(19)
(11)EP 2 962 041 B1

(12)EUROPEAN PATENT SPECIFICATION

(45)Mention of the grant of the patent:
13.05.2020 Bulletin 2020/20

(21)Application number: 13876506.0

(22)Date of filing:  13.12.2013
(51)Int. Cl.: 
F23R 3/14  (2006.01)
F23D 11/38  (2006.01)
F02C 7/22  (2006.01)
(86)International application number:
PCT/US2013/075047
(87)International publication number:
WO 2014/133639 (04.09.2014 Gazette  2014/36)

(54)

COMBUSTOR FOR A GAS TURBINE ENGINE WITH A VARIABLE SWIRL FUEL NOZZLE

GASTURBINENBRENNKAMMER NIT EINER BRENNSTOFFDÜSE MIT VARIABLEM DRALL

CHAMBRE DE COMBUSTION DE TURBINE À GAZ AVEC GICLEUR D'INJECTEUR DE CARBURANT À TURBULENCE VARIABLE


(84)Designated Contracting States:
AL AT BE BG CH CY CZ DE DK EE ES FI FR GB GR HR HU IE IS IT LI LT LU LV MC MK MT NL NO PL PT RO RS SE SI SK SM TR

(30)Priority: 28.02.2013 US 201361770574 P

(43)Date of publication of application:
06.01.2016 Bulletin 2016/01

(73)Proprietor: United Technologies Corporation
Farmington, CT 06032 (US)

(72)Inventor:
  • KRAMER, Stephen, K.
    Cromwell, CT 06416 (US)

(74)Representative: Dehns 
St. Bride's House 10 Salisbury Square
London EC4Y 8JD
London EC4Y 8JD (GB)


(56)References cited: : 
EP-A1- 0 924 460
DE-A1- 10 137 757
US-A- 5 303 554
US-A- 5 934 555
US-A1- 2006 059 914
US-A1- 2009 255 256
US-B1- 6 474 659
EP-A2- 0 121 877
JP-A- 2002 195 511
US-A- 5 931 387
US-A- 6 045 058
US-A1- 2007 029 408
US-B1- 6 474 569
  
      
    Note: Within nine months from the publication of the mention of the grant of the European patent, any person may give notice to the European Patent Office of opposition to the European patent granted. Notice of opposition shall be filed in a written reasoned statement. It shall not be deemed to have been filed until the opposition fee has been paid. (Art. 99(1) European Patent Convention).


    Description

    Field of the Disclosure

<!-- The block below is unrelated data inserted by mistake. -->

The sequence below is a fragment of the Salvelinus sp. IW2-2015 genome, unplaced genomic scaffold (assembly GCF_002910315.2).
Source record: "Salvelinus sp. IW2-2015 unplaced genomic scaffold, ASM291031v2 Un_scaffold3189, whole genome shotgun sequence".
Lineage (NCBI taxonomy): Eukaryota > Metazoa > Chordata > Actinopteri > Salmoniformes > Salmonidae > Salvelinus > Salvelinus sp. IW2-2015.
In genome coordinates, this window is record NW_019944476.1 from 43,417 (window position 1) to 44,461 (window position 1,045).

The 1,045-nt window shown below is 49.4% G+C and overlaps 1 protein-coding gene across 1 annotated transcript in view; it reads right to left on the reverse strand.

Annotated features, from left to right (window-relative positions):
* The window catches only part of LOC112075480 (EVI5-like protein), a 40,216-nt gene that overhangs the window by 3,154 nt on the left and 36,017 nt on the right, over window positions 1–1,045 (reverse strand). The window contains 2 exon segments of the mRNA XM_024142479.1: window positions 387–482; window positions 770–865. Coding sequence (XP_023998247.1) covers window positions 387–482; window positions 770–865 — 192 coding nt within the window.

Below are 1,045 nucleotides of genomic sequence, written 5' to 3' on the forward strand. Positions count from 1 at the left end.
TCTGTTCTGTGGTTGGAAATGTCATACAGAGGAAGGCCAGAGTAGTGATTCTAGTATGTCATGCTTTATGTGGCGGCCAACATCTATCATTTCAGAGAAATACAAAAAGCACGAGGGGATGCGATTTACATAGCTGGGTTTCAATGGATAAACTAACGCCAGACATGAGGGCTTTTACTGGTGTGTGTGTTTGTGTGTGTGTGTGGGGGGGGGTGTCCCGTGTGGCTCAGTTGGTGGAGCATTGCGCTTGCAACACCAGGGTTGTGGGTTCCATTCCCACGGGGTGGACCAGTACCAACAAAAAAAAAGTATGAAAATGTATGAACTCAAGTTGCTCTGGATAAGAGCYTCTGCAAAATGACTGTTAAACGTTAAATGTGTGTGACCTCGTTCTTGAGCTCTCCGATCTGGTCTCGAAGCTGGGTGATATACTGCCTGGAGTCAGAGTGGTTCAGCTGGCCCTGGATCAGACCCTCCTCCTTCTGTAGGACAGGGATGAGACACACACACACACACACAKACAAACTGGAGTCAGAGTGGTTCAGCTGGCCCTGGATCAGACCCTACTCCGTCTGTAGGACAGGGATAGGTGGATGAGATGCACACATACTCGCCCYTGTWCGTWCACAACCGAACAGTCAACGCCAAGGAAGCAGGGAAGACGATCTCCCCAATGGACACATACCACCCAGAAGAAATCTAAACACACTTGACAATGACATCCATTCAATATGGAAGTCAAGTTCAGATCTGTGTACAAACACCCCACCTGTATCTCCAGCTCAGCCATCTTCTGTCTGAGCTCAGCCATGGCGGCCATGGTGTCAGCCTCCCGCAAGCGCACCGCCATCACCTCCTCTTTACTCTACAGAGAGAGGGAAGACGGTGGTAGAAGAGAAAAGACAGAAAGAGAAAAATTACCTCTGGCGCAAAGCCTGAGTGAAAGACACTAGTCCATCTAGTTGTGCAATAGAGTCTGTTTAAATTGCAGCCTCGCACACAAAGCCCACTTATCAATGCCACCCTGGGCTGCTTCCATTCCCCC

[0001] The present disclosure generally relates to combustors for gas turbine engines with fuel injectors comprising mixing chambers.

    Background of the Disclosure



    [0002] A gas turbine engine, typically used as a source of propulsion in aircraft, operates by drawing in ambient air, combusting that air with a fuel, and then forcing the exhaust from the combustion process out of the engine. A fan and compressor section, having a low and high pressure compressor, rotate to draw in and compress the ambient air. The compressed air is then forced into the combustor, where it is split. A portion of the air is used to cool the combustor while the rest is mixed with a fuel and combusted.

    [0003] The products of the combustion then travel out of the combustor as exhaust and through a turbine section. The turbine section, having a high and low pressure turbine, is forced to rotate as the exhaust passes through the turbine blades. The turbine section, fan, and compressor section are connected by concentrically mounted engine shafts running through the center of the engine. Thus, as the turbines rotate from the exhaust, the fan and corresponding compressor rotate to bring in and compress new air. Once started, it can thereby be seen that this process is self-sustaining.

    [0004] Combustors for gas turbine engines typically have a combustor shell with a combustor liner therein and an air passage between the combustor shell and the combustor liner. In an annular combustor, an outer combustor liner and an inner combustor liner cooperate to define, and are separated by, an annular combustion chamber. The outer combustor liner is positioned radially inside the outer combustor shell and the inner combustor liner is positioned radially outside of the inner combustor shell. In such a combustor, there is at least one igniter for igniting the air-fuel mixture. In some combustor designs, the liners may be segmented into panels.

    [0005] The combustor further has a bulkhead, which may be segmented into panels in some combustor designs, at a forward end of the combustor extending from the outer combustor shell to the inner combustor shell. At least one fuel injector extends through this bulkhead and into the combustion chamber to release the fuel. A swirler is generally positioned around each fuel injector to admit combustion air and create turbulence in said combustion air to mix the combustion air and the fuel before the mixture is combusted.

    [0006] The fuel injector is a device for dispersing fuel into the combustor. However, a fuel injector may be used in other applications as well and not only to disperse fuel in a combustor of a gas turbine engine. Typically, the combustor will have at least one fuel injector nozzle extending through the bulkhead. The fuel enters a nozzle which atomizes the fuel to allow for greater air-fuel mixing before the combustion process.